Examples of Debtor Days Formula (With Excel Template)
Let’s take an example to calculate the Debtor Days in a better manner.
Debtor Days Formula – Example #1
Let Say Company X has the following data point for the year 2018.
4.9 (3,296 ratings)
View Course
Debtor Days is calculated using the formula given below
Debtor Days = (Receivables / Sales) * 365 Days
 Debtor Days = (3,000,000 / 20,000,000) * 365
 Debtor Days = 54.75 days
This number you see alone has no significance as such. We need to compare this number with the other companies in the same industry and see where we stand. If the number is more than what is in the industry, the company needs to work on improving the debtor days so that they have early cash to run its operations.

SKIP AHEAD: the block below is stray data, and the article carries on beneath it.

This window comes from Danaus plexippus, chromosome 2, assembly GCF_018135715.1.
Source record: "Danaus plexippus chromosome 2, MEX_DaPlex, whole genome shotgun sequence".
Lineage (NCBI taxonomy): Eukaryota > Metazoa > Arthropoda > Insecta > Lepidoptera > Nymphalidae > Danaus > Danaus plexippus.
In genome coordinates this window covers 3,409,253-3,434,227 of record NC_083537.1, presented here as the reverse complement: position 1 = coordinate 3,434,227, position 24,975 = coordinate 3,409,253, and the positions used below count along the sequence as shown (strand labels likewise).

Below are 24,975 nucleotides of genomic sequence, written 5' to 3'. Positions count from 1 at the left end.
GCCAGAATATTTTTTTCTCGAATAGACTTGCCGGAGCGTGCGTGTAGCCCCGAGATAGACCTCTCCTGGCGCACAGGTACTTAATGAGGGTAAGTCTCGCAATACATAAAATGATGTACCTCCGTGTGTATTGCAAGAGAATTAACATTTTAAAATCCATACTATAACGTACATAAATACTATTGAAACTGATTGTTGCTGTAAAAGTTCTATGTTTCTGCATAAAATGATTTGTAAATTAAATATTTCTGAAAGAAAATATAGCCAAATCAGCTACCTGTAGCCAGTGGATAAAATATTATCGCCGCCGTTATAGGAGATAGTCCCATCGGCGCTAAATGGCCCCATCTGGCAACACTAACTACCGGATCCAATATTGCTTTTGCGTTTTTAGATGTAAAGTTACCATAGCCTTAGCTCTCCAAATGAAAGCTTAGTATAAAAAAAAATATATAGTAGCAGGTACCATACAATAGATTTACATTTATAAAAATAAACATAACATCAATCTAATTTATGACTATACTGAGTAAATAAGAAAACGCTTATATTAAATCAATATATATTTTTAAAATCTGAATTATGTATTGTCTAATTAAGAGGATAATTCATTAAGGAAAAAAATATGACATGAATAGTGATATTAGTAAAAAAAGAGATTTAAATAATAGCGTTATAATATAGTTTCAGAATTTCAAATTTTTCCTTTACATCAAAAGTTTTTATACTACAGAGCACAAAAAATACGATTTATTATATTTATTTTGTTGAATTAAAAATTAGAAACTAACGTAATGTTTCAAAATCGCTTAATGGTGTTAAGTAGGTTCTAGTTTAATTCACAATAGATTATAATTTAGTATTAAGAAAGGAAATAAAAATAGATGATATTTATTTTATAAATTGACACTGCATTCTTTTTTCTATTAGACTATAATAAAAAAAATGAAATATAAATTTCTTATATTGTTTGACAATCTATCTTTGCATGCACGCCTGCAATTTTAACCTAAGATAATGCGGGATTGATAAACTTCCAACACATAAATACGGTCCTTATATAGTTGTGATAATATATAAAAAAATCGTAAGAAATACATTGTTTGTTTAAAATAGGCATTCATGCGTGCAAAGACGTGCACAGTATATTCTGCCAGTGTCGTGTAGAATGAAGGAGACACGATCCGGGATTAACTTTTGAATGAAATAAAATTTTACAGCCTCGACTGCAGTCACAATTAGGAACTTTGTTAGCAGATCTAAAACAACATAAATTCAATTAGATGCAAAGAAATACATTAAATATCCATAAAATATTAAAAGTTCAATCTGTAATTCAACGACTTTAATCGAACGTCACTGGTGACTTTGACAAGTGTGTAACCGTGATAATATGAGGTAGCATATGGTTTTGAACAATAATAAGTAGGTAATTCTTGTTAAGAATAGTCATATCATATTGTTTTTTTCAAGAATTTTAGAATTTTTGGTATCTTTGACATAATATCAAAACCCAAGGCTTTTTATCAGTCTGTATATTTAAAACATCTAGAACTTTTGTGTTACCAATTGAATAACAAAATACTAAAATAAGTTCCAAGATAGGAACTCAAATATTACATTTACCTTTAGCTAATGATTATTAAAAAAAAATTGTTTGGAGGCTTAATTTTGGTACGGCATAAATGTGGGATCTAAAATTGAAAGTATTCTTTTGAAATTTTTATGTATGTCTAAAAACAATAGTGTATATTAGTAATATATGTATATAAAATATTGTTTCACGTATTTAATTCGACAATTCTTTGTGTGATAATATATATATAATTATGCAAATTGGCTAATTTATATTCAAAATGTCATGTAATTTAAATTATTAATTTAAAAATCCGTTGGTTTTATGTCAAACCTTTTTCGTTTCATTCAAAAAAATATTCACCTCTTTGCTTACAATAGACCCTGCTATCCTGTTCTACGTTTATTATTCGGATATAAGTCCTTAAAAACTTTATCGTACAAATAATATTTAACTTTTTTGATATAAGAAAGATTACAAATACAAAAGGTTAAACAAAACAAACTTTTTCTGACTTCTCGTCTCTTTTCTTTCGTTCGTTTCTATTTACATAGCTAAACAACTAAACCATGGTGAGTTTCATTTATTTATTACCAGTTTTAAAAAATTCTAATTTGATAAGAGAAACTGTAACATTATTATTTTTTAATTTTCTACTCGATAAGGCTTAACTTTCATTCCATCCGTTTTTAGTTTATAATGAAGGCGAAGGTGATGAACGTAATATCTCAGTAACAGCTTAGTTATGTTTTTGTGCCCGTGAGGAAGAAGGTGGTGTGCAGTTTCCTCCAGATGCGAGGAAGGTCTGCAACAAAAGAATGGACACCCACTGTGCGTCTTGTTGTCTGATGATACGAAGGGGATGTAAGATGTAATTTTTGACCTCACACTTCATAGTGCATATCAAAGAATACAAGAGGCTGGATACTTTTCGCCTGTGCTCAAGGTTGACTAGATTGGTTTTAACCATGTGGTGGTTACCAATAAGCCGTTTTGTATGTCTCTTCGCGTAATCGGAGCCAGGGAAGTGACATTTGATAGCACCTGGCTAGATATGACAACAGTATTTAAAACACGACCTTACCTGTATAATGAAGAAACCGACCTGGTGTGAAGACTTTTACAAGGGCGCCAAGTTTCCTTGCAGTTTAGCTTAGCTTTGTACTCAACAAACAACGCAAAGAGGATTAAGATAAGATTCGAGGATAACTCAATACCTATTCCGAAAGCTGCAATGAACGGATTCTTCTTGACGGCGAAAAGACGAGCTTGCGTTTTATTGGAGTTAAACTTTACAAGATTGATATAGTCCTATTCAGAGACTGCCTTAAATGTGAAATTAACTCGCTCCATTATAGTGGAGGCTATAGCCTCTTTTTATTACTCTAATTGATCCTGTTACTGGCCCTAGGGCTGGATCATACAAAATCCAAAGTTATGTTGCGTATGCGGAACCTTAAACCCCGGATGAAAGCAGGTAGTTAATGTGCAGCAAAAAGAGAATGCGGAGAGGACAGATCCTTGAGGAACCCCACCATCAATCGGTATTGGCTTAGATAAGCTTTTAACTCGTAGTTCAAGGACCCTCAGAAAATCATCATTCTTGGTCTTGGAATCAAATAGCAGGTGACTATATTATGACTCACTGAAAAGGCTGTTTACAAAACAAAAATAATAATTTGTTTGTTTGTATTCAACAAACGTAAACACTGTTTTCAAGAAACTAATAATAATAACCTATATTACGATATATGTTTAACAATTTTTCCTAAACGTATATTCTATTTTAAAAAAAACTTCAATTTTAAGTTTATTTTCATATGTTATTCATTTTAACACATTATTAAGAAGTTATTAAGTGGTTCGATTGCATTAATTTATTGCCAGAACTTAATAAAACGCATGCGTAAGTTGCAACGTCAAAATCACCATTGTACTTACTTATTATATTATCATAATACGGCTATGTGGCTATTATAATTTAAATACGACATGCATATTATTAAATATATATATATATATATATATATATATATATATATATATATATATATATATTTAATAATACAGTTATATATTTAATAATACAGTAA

Debtor Days Formula – Example #2
Let see an example from industry to understand debtor days. I am taking Amazon as an example.
Below is the snapshot of Amazon’s Income statement and Balance sheet.
Income Statement:
Source Link: https://in.finance.yahoo.com/quote/AMZN/financials?p=AMZN
Balance Sheet:
Source Link: https://in.finance.yahoo.com/quote/AMZN/balancesheet?p=AMZN&.tsrc=finsrchv1
Using the above data points, we have the following information:
Debtor Days is calculated using the formula given below
Debtor Days = (Receivables / Sales) * 365 Days
Debtor Days for 2018
 Debtor Days = (16,677,000 / 232,887,000) * 365
 Debtor Days= 26.14 days
Debtor Days for 2017
 Debtor Days = (11,835,000 / 177,866,000) * 365
 Debtor Days = 24.29 days
Explanation